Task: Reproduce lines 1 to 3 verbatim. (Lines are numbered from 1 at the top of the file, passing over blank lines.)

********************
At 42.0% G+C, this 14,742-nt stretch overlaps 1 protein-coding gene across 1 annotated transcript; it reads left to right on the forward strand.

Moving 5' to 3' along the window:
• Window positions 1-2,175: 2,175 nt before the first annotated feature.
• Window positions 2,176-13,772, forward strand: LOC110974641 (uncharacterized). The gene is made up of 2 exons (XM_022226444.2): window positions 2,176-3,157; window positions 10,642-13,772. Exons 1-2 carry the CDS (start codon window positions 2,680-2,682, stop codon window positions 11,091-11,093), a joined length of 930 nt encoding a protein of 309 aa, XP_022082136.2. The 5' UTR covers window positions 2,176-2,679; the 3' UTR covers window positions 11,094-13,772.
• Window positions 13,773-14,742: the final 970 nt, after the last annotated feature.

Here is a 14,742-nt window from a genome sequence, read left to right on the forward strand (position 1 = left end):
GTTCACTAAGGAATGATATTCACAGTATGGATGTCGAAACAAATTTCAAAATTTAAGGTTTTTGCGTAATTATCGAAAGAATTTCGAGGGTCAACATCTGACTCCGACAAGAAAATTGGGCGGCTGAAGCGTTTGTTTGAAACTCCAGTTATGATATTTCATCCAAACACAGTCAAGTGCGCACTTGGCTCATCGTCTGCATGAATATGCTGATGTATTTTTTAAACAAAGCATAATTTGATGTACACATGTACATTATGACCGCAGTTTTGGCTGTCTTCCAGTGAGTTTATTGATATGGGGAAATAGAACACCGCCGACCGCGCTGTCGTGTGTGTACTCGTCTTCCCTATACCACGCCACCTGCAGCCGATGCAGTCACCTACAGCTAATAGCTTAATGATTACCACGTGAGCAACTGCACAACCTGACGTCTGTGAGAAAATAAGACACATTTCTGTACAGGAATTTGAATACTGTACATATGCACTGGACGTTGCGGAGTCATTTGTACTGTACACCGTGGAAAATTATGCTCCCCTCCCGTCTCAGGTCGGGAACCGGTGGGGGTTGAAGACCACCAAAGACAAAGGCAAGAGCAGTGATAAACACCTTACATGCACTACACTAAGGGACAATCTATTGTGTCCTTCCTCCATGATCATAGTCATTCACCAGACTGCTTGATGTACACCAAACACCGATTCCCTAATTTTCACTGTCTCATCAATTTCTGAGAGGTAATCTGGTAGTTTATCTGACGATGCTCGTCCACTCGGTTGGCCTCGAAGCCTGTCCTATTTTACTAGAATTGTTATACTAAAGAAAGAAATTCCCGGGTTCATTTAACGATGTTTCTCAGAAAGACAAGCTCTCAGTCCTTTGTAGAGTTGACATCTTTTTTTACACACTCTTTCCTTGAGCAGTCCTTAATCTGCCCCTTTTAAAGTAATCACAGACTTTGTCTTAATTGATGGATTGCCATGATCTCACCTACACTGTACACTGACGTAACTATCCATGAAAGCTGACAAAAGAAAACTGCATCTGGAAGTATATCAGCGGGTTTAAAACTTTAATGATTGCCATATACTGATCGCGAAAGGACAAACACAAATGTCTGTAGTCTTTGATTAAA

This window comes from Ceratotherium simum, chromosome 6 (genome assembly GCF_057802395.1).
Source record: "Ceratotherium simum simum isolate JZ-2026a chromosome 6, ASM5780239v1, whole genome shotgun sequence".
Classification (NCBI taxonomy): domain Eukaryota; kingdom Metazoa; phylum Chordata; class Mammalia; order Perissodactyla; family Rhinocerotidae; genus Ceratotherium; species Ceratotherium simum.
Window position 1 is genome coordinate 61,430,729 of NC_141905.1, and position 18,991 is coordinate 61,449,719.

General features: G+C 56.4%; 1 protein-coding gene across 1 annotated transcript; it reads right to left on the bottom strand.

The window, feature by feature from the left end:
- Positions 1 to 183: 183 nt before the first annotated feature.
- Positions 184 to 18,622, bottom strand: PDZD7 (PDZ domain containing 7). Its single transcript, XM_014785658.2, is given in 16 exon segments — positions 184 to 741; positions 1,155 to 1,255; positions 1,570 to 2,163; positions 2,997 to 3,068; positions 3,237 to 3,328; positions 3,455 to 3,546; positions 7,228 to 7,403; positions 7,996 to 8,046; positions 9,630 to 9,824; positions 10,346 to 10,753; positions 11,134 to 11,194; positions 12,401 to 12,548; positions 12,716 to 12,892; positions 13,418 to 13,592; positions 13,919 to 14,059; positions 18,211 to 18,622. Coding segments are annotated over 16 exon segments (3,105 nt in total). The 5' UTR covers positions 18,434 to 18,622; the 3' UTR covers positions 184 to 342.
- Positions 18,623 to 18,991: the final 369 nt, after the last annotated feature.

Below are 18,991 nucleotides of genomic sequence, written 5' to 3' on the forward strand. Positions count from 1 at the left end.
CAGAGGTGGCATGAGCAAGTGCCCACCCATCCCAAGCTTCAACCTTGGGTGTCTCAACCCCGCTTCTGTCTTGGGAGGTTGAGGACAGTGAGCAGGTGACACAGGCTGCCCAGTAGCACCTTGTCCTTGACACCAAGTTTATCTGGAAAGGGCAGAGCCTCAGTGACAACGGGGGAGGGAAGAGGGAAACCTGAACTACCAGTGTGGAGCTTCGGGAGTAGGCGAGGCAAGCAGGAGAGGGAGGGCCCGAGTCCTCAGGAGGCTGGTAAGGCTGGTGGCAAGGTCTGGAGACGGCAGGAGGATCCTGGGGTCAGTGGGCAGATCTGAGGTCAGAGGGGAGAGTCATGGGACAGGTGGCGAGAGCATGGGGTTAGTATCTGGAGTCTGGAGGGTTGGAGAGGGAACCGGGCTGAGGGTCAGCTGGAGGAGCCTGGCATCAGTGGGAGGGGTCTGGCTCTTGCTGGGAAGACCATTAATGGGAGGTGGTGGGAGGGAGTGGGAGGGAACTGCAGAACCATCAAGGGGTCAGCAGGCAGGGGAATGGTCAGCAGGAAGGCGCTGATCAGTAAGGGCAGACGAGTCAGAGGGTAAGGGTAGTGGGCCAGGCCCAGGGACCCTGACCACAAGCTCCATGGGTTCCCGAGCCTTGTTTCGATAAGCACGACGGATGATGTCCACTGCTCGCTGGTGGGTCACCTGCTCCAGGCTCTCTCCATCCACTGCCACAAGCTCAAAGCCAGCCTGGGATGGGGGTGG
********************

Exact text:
At 42.0% G+C, this 14,742-nt stretch overlaps 1 protein-coding gene across 1 annotated transcript; it reads left to right on the forward strand.

Moving 5' to 3' along the window:
• Window positions 1-2,175: 2,175 nt before the first annotated feature.